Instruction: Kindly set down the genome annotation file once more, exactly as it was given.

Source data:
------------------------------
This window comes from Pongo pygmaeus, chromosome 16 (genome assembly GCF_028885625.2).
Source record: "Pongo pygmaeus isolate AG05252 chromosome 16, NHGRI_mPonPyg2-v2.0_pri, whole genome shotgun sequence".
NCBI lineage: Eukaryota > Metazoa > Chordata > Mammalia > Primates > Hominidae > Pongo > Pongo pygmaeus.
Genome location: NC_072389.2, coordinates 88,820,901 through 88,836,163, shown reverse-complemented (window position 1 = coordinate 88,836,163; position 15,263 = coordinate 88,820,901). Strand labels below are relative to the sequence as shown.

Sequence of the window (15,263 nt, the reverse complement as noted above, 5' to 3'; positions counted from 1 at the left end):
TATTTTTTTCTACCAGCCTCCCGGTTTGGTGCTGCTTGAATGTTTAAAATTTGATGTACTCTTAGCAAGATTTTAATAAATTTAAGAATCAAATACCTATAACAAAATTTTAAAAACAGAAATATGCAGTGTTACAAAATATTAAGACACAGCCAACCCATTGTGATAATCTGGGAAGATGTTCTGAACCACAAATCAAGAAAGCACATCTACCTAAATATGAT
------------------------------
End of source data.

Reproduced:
This window comes from Pongo pygmaeus, chromosome 16 (genome assembly GCF_028885625.2).
Source record: "Pongo pygmaeus isolate AG05252 chromosome 16, NHGRI_mPonPyg2-v2.0_pri, whole genome shotgun sequence".
NCBI lineage: Eukaryota > Metazoa > Chordata > Mammalia > Primates > Hominidae > Pongo > Pongo pygmaeus.
Genome location: NC_072389.2, coordinates 88,820,901 through 88,836,163, shown reverse-complemented (window position 1 = coordinate 88,836,163; position 15,263 = coordinate 88,820,901). Strand labels below are relative to the sequence as shown.

Sequence of the window (15,263 nt, the reverse complement as noted above, 5' to 3'; positions counted from 1 at the left end):
TATTTTTTTCTACCAGCCTCCCGGTTTGGTGCTGCTTGAATGTTTAAAATTTGATGTACTCTTAGCAAGATTTTAATAAATTTAAGAATCAAATACCTATAACAAAATTTTAAAAACAGAAATATGCAGTGTTACAAAATATTAAGACACAGCCAACCCATTGTGATAATCTGGGAAGATGTTCTGAACCACAAATCAAGAAAGCACATCTACCTAAATATGAT